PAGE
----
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I think we've sufficiently covered that the coords need to be as accurate as possible... I'd reiterate that concentrating variations on the hide technique is a much better strategy for making it a little more difficult. Or the camo on the cache container. We've found a few where the camo was so good on the container that spot-on coords were essential (and so were lifelines).

 

:mad:

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Don't get me started! Okay, you got me started. I aked you not to do that.

Giving the benefit of the doubt, perhaps the cacher hid his/her cache on a bad satellite day, or doesn't know how to use a GPS, or the batteries were sparking. But! Everyone logged that the coordinates were in the middle of the street. As it turns out, 57' from the cache. In that case, one should take new coordinates, and correct the page. Especially since the cache was in a nicely manicured park. I won't say that this cacher is deliberately posting incorrect coordinates, but it seems to happen with everyone of his caches. Oh, well. We don't do that cacher's hides anymore. (Not to mention that the shrubbery in these parks are taking quite a beating...)

Did one today that took us two tries. Today with two GPSes. Seventy feet off. I don't think we were having a bad satellite day both days. The coords are off. My QC department would never permit that. We spent a half hour both times, searching.

This is not geocaching. It is deliberately being nasty. I'm not in this game to inflate the hider's ego.

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If I knew for sure that somebody put out soft coordinates on a cache, that would be the absolute last time I waste my time trying to find any of their caches! I see absolutley no reason to knowningly put out bad coordinates.

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If the coordinates are too perfect, does this make the cache (traditional size) too easy to find?

 

Hopefully, if its a 1 or 2 star difficulty cache. If you want to make it harder, hide it better. It takes some skill to hide a cache well enough to make it a challenge, there is no skill involved with posting bad coords on purpose.

 

If I knew a local was doing that, his caches would be on my ignore list the minute they pop up.

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Soft coordinates?

 

Sounds like a cover-up - someone is unable to take accurate coordinates, so he concocts a story to take credit for his mistake. :mad:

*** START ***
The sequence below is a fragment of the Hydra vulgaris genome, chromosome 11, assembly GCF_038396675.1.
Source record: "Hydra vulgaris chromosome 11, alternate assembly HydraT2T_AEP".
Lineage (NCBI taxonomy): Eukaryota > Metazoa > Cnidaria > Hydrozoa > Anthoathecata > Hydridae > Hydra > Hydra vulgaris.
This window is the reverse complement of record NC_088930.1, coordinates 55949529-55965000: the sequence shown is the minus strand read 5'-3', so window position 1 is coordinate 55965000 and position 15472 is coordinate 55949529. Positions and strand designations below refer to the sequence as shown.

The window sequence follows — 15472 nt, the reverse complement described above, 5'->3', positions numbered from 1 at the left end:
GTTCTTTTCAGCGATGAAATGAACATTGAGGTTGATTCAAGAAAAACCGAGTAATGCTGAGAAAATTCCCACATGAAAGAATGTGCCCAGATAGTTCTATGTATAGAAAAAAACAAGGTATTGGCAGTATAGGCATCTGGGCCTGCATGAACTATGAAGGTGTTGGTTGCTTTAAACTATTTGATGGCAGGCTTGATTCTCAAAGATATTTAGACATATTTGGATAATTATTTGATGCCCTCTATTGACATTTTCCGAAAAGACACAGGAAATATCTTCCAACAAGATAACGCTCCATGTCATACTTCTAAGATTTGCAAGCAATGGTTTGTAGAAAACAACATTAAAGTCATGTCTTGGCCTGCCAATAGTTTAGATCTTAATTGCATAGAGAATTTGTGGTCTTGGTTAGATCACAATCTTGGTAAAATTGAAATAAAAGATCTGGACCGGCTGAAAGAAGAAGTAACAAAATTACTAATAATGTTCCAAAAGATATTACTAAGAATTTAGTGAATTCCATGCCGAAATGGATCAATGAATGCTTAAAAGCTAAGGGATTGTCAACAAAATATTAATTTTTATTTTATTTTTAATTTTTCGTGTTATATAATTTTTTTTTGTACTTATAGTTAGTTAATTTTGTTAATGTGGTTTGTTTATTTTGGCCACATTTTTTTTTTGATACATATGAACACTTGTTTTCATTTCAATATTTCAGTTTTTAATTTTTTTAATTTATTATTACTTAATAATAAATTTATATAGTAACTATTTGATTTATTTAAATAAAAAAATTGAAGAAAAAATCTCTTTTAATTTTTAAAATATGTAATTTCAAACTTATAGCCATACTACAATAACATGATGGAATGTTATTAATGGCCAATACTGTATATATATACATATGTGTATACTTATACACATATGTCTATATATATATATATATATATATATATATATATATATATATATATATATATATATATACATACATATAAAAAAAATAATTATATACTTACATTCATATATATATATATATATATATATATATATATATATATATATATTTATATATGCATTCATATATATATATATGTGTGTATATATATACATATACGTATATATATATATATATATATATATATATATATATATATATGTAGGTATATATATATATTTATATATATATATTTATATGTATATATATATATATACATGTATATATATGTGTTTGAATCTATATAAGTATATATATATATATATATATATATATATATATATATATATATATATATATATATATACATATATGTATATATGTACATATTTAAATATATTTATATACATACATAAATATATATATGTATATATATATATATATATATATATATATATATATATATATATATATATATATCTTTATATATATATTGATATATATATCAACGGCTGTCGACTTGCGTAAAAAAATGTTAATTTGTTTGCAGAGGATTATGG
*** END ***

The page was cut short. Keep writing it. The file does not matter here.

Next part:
I'd have thought that hiders take pride in posting as accurate coordinates as possible to demonstrate his GPSr skills.

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I like to see the coordinates right now, but the cammo done real well. We've had a few find that were right on, but took awhile or multiple trips and a hint to find. I think the 'art' of caching is in how well the cache is hidden and not making a so-so hide, but putting coords that are off a couple dozen feet.

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If the coordinates are too perfect, does this make the cache (traditional size) too easy to find?

 

Hopefully, if its a 1 or 2 star difficulty cache. If you want to make it harder, hide it better. It takes some skill to hide a cache well enough to make it a challenge, there is no skill involved with posting bad coords on purpose.

 

If I knew a local was doing that, his caches would be on my ignore list the minute they pop up.

 

Ditto.

 

I try to waypoint our caches as close as we can. I can think of no valid reason not to.

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If I knew of somebody doing this, I would beat them with a wet noodle.

 

That comments provokes an interesting visual.... :unsure:

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There is a cacher in our area who does this. He said on one of his cache pages that he thinks it makes it more challenging to have soft coords.

 

I spent toooo long at two stages of a three part multi of his one day. Three of us couldn't find the third part, even after a 30 minute search of the area. I didn't feel challenged, I felt frustrated and irritated. We finally just left to go do something more fun (find caches with good coordinates).

 

At least, I guess he still does that. I really don't know. I don't do his caches any more.

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One of our local teams often employs soft coords in order to make the hunt more challenging, and it's quite annoying. Their last hide was at a pavilion in a park, and the coords took you to the wrong end of the pavilion. I spoke to a prior finder (who spent about 2 hours there with 5 other people before finding the cache), and found out that the coords were off, so I expanded my search and found the cache in just a few minutes. When I logged my find I included much better coords for the hide. I'll continue to post corrected coords in my future logs, and I encourage others to do so as well. Hunting in the wrong place because someone posted bad coords is a waste of time. Making a hard hide is fine, but don't screw up the coords to add difficulty.